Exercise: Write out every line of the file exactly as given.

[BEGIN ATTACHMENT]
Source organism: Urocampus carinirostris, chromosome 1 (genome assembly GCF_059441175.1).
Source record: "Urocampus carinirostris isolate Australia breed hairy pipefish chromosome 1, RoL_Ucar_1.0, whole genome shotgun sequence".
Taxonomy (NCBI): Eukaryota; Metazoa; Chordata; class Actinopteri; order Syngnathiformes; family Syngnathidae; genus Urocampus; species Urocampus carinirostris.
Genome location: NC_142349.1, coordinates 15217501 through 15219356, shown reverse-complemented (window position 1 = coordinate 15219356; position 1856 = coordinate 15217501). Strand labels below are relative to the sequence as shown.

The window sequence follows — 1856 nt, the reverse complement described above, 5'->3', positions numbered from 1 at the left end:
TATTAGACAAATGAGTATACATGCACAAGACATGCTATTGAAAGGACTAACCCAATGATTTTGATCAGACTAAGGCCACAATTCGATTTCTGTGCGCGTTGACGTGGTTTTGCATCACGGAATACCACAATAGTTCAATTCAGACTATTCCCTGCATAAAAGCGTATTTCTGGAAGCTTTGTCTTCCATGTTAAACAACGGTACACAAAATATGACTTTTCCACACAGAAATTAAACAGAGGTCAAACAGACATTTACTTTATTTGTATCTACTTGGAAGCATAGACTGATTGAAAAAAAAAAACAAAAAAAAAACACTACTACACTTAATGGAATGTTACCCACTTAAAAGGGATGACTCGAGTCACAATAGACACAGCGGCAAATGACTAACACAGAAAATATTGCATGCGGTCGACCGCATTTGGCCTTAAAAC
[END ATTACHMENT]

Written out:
Source organism: Urocampus carinirostris, chromosome 1 (genome assembly GCF_059441175.1).
Source record: "Urocampus carinirostris isolate Australia breed hairy pipefish chromosome 1, RoL_Ucar_1.0, whole genome shotgun sequence".
Taxonomy (NCBI): Eukaryota; Metazoa; Chordata; class Actinopteri; order Syngnathiformes; family Syngnathidae; genus Urocampus; species Urocampus carinirostris.
Genome location: NC_142349.1, coordinates 15217501 through 15219356, shown reverse-complemented (window position 1 = coordinate 15219356; position 1856 = coordinate 15217501). Strand labels below are relative to the sequence as shown.

The window sequence follows — 1856 nt, the reverse complement described above, 5'->3', positions numbered from 1 at the left end:
TATTAGACAAATGAGTATACATGCACAAGACATGCTATTGAAAGGACTAACCCAATGATTTTGATCAGACTAAGGCCACAATTCGATTTCTGTGCGCGTTGACGTGGTTTTGCATCACGGAATACCACAATAGTTCAATTCAGACTATTCCCTGCATAAAAGCGTATTTCTGGAAGCTTTGTCTTCCATGTTAAACAACGGTACACAAAATATGACTTTTCCACACAGAAATTAAACAGAGGTCAAACAGACATTTACTTTATTTGTATCTACTTGGAAGCATAGACTGATTGAAAAAAAAAAACAAAAAAAAAACACTACTACACTTAATGGAATGTTACCCACTTAAAAGGGATGACTCGAGTCACAATAGACACAGCGGCAAATGACTAACACAGAAAATATTGCATGCGGTCGACCGCATTTGGCCTTAAAAC